HUNTSVILLE, Ala. — Alabama U.S. Senator Doug Jones was among the senators Wednesday who unsuccessfully voted to convict President Trump on two articles of impeachment. The vote brings even more attention to Jones’ reelection bid in a state where the president is popular.
But so far, Jones is leading the money race.
Jones, who won his seat in 2017, was already a GOP target. He drew new fire Wednesday.
“I did not run for the Senate hoping to participate in the impeachment trial of a duly elected President,” Jones said on the Senate floor. “But I cannot and will not shrink from my duty to defend the constitution and to do impartial justice.”
Congressman Bradley Byrne later tweeted his view of the articles of impeachment.
While President @realDonaldTrump gave a positive, moving and unifying speech on our #GreatAmericanComeback – including calling on Congress to pass my education bill – @SpeakerPelosi put her Trump Derangement Syndrome on full display. Shameful! pic.twitter.com/Xk48giiIrk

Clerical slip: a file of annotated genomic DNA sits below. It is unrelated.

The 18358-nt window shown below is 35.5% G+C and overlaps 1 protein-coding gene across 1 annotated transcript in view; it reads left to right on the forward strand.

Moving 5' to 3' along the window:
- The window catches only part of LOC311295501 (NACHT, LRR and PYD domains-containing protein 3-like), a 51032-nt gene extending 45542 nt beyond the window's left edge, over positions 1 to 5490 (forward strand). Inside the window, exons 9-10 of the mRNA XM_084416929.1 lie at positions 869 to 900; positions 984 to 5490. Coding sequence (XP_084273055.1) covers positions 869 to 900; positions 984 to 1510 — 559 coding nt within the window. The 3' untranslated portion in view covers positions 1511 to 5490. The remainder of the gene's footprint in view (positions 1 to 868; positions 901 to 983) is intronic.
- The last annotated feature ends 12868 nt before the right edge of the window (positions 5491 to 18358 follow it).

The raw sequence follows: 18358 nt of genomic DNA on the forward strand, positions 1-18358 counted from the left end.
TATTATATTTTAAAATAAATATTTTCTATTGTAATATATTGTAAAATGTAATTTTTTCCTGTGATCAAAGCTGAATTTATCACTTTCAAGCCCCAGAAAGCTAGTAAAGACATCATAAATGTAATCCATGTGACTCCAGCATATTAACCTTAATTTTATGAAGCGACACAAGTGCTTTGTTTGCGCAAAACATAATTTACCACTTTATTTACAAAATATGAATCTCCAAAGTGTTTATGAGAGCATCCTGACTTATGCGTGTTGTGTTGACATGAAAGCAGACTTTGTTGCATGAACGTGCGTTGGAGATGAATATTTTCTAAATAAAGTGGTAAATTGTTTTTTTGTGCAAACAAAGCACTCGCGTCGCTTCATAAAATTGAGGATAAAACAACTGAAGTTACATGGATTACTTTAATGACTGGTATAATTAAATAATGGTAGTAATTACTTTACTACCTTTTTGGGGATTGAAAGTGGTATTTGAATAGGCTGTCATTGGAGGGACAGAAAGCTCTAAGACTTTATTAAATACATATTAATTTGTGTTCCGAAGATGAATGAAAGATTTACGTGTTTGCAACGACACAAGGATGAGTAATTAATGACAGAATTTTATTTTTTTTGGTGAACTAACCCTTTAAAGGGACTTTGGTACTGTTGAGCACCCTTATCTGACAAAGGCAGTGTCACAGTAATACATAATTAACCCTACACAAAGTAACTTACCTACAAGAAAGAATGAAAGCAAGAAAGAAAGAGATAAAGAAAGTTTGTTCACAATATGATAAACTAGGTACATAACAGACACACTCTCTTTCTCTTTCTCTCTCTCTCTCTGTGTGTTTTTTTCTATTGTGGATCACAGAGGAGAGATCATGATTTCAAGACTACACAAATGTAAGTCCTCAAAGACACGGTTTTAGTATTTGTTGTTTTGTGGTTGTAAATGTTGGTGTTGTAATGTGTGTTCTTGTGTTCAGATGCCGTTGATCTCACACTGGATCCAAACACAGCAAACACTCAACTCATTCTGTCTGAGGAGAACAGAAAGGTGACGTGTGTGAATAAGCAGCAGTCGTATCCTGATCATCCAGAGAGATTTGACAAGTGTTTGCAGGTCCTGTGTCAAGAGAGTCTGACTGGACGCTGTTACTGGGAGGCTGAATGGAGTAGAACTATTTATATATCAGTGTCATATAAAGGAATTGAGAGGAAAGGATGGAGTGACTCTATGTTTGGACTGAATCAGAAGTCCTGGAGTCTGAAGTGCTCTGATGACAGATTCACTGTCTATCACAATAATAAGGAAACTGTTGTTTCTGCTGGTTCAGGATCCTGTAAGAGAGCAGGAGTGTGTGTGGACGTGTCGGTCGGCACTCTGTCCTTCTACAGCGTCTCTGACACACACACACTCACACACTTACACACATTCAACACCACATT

— Rep. Bradley Byrne (@RepByrne) February 5, 2020
Thursday, he got a shout-out from President Trump.
Other Senate candidates also pledged support for the president — all touting his strength, their loyalty and faulting Jones.
But, fundraising reports submitted by the campaigns for the last quarter of 2019 show Jones with a decided edge over his GOP challengers.
At least for now.
Cash on hand shows the Democrat with $5.4 million.
Jeff Sessions, who served 20 years in the U.S. Senate, is second with $2.54 million.
Byrne, the Mobile-area Congressman, reported $2.52 million. Tommy Tuberville, the former Auburn coach, reported $1.5 million. Birmingham-area Alabama Rep. Arnold Rooney has $321,000. Former Chief Justice Roy Moore, who Jones defeated in 2017, reported $44,000 cash on hand.
Jones also easily led the field in fundraising in the fourth quarter, with $1.8 million, followed by Tuberville at $373,000, then Sessions at $312,000 and Byrne at $291,000.
Republican voters will either pick a nominee or narrow the field in the March 3 primary vote. Jones will then face a smaller field, but also what appears to be a fired-up Trump base in November.
Voter registration for the March 3 primary is due by Feb. 17.